“I don’t care how skilled your hands are,” Philomène notes drily, tone one of disbelief as she eases to her feet, tests her footing, and begins carefully limping past her ministering angel and back into the other room and the courtyard, snatching up her jacket as she goes. “I can’t believe for one moment that you require the medium of touch in order to speak or listen. Those of us with a normal anatomy use these things called ‘ears’ and ‘a tongue’ for the purpose.”

There’s the usual hesitancy in her step following the cruel chiropractic dark arts of the Shahrizai. There may in theory be more movement, but that doesn’t stop the ache of muscles and joints pressed into unaccustomed positions.

“Just admit you were trying to get a rise from me,” she requests, with more patience than one might ever expect from the woman. “You know as well as I do that there’s no other good reason to come over and wrap an arm around my shoulders. No matter what good works you might have been on previously. You wanted a response. You got one.”

Emmanuelle unlocks her desk with the aid of a small ring of keys produced from a pocket of her dark broadcloth breeches. She leaves her keys in the lock, folds down the lid, and removes a handful of papers from one of the pigeonholes. Sitting there she presents to Philomène only an austere and unwavering Shahrizai profile — but she’s listening, to be sure.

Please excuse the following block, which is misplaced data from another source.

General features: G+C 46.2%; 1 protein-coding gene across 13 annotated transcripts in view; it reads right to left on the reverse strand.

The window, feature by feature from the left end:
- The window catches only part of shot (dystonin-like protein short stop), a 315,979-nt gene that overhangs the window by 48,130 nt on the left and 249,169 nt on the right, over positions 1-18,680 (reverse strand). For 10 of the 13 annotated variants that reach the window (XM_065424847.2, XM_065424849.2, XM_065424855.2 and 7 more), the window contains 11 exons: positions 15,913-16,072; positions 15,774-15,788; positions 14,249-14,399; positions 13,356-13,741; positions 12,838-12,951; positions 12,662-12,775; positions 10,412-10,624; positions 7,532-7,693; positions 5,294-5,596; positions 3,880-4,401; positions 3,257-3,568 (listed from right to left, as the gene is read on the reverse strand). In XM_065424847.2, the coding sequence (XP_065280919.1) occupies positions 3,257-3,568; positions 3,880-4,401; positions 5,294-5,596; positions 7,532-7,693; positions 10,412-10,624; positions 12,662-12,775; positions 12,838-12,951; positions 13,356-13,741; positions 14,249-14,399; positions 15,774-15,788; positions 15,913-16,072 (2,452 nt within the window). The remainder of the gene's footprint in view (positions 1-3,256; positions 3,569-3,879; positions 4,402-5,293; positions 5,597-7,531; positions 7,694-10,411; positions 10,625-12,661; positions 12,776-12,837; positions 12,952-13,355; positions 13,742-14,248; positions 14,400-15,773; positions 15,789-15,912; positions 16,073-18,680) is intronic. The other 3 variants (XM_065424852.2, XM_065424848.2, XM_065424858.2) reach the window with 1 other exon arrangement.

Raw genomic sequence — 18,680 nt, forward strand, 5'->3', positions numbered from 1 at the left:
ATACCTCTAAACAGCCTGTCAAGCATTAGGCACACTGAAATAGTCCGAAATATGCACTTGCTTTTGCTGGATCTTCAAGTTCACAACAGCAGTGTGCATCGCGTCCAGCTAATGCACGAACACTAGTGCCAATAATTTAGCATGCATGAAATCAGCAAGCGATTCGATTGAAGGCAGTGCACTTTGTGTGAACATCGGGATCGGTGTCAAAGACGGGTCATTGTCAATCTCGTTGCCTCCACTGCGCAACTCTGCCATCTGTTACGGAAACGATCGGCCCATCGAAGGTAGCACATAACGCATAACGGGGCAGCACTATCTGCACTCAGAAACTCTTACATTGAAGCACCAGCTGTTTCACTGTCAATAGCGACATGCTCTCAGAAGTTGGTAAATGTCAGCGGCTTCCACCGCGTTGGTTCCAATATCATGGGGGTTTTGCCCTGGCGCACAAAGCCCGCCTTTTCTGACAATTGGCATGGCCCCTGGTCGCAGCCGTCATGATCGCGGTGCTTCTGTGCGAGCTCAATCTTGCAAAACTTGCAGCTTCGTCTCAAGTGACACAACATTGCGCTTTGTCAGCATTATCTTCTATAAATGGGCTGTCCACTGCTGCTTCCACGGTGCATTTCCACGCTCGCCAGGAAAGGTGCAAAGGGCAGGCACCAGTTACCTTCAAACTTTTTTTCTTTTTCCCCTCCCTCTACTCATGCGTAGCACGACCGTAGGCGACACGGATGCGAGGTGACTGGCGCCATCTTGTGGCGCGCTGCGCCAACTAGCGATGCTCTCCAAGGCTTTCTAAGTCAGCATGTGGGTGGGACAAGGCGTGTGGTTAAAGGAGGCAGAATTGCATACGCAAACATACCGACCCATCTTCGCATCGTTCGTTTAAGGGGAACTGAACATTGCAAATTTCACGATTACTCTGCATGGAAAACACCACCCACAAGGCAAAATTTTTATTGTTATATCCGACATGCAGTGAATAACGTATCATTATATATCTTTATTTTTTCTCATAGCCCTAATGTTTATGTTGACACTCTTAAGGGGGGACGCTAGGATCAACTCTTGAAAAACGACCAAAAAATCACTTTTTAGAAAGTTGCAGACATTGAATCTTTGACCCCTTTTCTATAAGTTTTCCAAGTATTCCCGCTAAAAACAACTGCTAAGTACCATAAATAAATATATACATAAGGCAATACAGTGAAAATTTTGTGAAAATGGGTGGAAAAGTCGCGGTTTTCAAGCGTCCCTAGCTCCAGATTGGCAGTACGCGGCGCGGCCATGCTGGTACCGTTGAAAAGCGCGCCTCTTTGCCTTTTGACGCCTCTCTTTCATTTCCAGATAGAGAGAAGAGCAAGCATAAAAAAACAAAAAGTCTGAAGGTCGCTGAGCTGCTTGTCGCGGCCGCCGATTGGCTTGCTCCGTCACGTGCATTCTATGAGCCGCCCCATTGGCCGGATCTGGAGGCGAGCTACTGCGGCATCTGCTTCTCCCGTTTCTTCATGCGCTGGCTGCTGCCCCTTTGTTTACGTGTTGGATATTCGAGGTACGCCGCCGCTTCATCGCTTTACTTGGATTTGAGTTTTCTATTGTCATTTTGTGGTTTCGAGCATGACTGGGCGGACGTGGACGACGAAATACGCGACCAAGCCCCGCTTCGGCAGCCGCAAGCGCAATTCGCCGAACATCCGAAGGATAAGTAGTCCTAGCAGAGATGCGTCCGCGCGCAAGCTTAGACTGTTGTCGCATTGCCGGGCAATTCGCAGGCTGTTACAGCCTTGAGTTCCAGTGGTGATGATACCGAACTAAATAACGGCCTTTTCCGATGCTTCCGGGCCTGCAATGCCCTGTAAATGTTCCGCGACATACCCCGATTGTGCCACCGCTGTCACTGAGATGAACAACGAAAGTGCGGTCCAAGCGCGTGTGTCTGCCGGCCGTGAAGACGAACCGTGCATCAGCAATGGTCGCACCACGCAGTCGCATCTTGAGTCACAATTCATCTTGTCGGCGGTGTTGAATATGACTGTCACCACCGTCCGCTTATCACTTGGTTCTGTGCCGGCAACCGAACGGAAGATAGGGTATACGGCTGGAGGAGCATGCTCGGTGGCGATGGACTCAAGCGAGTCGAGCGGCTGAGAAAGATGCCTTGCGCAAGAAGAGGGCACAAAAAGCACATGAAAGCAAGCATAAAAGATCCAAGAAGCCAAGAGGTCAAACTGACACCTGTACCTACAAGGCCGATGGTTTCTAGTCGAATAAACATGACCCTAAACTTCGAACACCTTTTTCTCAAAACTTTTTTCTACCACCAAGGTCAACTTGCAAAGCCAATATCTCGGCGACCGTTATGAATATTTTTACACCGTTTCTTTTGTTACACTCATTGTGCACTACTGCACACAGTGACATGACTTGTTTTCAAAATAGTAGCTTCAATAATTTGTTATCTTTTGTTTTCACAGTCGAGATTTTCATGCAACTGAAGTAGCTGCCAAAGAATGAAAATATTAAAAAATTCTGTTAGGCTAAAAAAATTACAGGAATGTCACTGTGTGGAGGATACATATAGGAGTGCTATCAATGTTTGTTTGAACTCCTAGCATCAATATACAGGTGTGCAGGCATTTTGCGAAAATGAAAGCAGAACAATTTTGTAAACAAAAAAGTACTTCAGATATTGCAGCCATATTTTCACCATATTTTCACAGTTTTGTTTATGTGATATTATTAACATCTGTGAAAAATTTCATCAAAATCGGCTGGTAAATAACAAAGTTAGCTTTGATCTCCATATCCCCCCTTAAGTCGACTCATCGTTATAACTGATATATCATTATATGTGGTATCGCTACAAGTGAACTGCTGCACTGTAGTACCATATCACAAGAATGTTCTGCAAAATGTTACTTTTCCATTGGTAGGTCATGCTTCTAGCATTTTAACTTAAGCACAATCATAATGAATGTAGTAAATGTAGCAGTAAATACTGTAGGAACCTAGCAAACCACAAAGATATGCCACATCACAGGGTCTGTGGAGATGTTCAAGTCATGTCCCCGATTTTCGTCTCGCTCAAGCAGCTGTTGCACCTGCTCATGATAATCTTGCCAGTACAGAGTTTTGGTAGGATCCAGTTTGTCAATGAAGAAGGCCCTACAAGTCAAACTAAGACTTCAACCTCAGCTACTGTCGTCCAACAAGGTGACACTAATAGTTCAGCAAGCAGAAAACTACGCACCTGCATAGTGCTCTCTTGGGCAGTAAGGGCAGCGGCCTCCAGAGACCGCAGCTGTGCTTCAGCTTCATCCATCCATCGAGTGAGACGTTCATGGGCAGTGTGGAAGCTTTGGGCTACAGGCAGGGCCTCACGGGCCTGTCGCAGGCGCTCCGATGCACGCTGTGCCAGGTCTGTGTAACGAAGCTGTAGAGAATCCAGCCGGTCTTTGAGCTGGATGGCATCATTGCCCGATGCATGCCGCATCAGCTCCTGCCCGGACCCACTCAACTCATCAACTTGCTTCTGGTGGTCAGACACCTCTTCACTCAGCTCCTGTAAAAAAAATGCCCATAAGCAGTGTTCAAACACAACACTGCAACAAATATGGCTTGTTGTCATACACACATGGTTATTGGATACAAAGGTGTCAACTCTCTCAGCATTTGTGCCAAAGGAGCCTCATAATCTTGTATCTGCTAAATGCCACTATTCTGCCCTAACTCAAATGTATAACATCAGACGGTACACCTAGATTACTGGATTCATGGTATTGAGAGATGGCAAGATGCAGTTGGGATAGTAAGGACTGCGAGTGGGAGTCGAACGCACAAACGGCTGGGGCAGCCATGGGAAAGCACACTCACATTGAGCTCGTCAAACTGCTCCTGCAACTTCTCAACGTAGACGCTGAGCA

"Did I ever claim a merely normal anatomy?" she muses absently as she sorts through the documents, tucking some back whence they came and laying out one then another before her upon the dark red velvet upholstery inside the desk’s lid. (She lines them up very neatly, of course, with reference to the edges and to one another.) “… I imagine, having had so much good news of late, I was in a whimsical mood that afternoon,” she concedes, and swivels in her chair to face her belligerent and gaze with steady blue intensity up into her eyes. “But what I did is no more than you allowed. You had a choice and a moment in which to make it, and you chose for your enjoyment. You might have moved aside, or held up your hand — either response would have warded me off successfully without the use of force — instead you allowed me to touch you so that you might have the pleasure of hurting me, and the excuse for it. This propensity in you for violence verbal and otherwise amounts to a kind of incontinence," she observes with chirurgeonly detachment, "far less pardonable or curable than Monsieur Blandin's. Here," and having conjured the unfortunate fellow she presents Philomène with the first of the chosen papers, oriented toward its recipient, "is his name and direction."